Be brave and really try

Rugby World CupLast night, much to the surprise of the world, Japan won their match against South Africa in the Rugby World Cup.

They have been working to beat South Africa for several years, the pools being drawn relatively early in Rugby World Cup. In the final moments, with the chance of a penalty shot and a historic (enough) draw they chose to play the ball which led to their overall win. Amazement, jubilation and supporters in the crowd and the team all started crying.

I know very little about Rugby. But I recognise something else here as well as a magnificent game. So indulging in a little related analysis, here is what I take home from Japan’s performance last night:

Work hard: That working to a goal for several years can end in nothing but is possibly the only way it might end in something amazing. Patience, diligence, practice and commitment: all required for whatever the goal is. I prefer not to advocate for lucky breaks but hard work. Luck is just a bonus.

Real team work: In that moment where you need to decide to take a risk (to go for 5 points rather than 3) you need to know that your team are there, without question, and that they have confidence in you even if you end up with your face in the mud.

Plan, and then again: You plan in advance, then review the plan, then start the plan again, review…

Be brave: Sometimes you can’t overthink a situation – you just have to go for it, for what feels right and run. Needless to say with a plan and a team behind you the likelihood of success as you run is considerably higher.

Cry: When something goes well there is nothing wrong with crying. Be moved by what you can do. And be moved by what others can do. Things that matter are done with passion.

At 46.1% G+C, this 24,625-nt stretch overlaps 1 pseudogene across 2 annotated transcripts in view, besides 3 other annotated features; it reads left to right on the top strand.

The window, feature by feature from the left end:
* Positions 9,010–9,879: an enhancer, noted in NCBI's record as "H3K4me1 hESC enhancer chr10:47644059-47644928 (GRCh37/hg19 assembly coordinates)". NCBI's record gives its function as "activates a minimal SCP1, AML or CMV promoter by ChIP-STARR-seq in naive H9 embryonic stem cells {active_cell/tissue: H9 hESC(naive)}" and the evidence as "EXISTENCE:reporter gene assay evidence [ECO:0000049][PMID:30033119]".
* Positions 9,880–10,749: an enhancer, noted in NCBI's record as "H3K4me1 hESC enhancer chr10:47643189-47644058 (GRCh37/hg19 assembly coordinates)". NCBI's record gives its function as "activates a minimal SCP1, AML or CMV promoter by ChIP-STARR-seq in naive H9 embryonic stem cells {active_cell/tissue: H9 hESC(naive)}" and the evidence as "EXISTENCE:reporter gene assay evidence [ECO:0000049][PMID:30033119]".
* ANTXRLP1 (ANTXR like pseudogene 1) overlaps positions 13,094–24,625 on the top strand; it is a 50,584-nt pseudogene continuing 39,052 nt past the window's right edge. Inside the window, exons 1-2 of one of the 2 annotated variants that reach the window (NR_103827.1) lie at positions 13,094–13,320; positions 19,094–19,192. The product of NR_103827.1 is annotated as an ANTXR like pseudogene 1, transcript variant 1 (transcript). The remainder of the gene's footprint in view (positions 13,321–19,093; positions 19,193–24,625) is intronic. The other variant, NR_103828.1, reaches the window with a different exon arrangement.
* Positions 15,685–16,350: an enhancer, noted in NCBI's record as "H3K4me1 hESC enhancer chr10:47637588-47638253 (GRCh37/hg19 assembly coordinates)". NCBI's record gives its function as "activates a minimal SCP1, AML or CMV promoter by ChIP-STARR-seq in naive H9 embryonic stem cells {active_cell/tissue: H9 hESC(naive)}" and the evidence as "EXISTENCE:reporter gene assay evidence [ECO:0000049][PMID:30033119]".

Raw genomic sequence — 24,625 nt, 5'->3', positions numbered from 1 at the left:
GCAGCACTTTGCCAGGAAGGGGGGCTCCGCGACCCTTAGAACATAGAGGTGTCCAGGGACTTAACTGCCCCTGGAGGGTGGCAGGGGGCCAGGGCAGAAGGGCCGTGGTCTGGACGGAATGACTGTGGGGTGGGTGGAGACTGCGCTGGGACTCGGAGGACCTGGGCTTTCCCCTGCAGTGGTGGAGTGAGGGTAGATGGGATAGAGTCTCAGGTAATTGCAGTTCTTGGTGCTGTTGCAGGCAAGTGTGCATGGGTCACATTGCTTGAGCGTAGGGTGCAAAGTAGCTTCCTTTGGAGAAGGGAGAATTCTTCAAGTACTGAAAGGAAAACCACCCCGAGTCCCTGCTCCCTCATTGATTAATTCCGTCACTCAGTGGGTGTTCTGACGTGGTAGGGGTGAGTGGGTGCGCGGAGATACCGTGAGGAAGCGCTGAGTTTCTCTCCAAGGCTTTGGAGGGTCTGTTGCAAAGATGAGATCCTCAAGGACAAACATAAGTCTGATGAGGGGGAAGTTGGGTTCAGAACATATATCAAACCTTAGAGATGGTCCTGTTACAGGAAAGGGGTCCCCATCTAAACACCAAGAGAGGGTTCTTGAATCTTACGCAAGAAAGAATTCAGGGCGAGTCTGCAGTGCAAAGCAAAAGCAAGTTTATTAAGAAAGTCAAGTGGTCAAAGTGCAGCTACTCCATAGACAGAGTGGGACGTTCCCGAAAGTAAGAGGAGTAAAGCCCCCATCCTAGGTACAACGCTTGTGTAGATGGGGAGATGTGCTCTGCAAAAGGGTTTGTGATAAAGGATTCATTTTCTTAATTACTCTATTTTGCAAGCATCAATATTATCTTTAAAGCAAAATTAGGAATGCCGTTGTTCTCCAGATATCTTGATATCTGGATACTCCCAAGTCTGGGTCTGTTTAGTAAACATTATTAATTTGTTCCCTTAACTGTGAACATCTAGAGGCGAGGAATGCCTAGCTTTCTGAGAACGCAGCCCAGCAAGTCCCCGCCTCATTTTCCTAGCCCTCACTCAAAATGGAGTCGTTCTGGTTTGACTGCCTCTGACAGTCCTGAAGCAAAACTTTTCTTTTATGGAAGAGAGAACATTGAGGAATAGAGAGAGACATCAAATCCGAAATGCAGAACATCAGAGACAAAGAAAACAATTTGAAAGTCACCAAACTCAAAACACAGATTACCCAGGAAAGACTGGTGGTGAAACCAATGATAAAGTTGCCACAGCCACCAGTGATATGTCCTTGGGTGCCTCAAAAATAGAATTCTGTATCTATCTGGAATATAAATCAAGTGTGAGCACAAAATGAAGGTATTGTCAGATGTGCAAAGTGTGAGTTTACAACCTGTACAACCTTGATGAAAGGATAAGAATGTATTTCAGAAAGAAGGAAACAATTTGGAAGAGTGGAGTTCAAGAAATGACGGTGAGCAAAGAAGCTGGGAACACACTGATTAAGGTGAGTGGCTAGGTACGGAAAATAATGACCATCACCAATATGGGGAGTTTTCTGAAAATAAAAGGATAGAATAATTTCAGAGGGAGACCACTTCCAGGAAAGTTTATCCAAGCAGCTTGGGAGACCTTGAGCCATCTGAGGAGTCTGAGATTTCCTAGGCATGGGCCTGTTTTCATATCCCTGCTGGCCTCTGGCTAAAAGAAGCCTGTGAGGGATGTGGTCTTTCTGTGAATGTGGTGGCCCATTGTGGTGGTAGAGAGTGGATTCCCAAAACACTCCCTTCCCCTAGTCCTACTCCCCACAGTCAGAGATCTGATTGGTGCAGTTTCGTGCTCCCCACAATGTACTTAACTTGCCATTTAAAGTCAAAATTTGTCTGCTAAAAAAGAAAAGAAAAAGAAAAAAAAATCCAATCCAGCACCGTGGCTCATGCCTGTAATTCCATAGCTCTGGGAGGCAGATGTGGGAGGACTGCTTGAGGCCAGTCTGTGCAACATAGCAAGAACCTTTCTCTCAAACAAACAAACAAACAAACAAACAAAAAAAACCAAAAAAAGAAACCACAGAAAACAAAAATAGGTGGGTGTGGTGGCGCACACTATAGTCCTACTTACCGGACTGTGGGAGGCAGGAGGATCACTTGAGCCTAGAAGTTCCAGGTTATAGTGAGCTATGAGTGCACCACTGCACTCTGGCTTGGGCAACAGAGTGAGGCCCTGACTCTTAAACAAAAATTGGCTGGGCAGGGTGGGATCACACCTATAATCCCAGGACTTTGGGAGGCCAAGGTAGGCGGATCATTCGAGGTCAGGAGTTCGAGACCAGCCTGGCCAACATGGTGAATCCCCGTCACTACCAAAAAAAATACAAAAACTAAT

I adore the fact that the Rugby World Cup is bringing moments like these stadiums around the UK. But what I love more is that Japan’s against-the-odds win is beautiful in itself and it can remind us what it is to work hard, try and then win or lose with passion. Game on.


Did you get the memo about….? Sticky notes (Post-Its to you and me)

Post-its (or sticky-notes) are only useful if you understand their place in the management structure. I urge people that work with me not to use them other than for short pieces of information that are relevant for a short period of time.

Stickies are not a permanent form of note taking. They are a temporary fix. Quite literally. Anyone who has left a post-it note stuck to the wall will know that it has a life expectancy connected to the material it is fixed to, the humidity of the room and erm, the brand purchase. Lets face it the cheaper they are the less they ‘fix’.

So if you manage thing or are helping someone to manage things – use stickies at their best. Write down thing to do, remember, pass-on. Expect their life-duration to be limited. Therefore expect the information on the sticky to be of limited duration.

For me the idea of something being written ‘on the back of an envelope’ sometimes means there has been some swift but rubbish planning. Sometimes it means creative and ‘in-the-moment thinking’. Whichever it is, positive or negative, the information is in a temporary holding space until it is incorporated, acted on, improved on and generally moved up the attention order.

Therefore, for longer running information, planning or musings use a stationary catalogue and buy something that will not fall of my wall (notebook, phone, screen) and stick to my cat within a few days. Thanks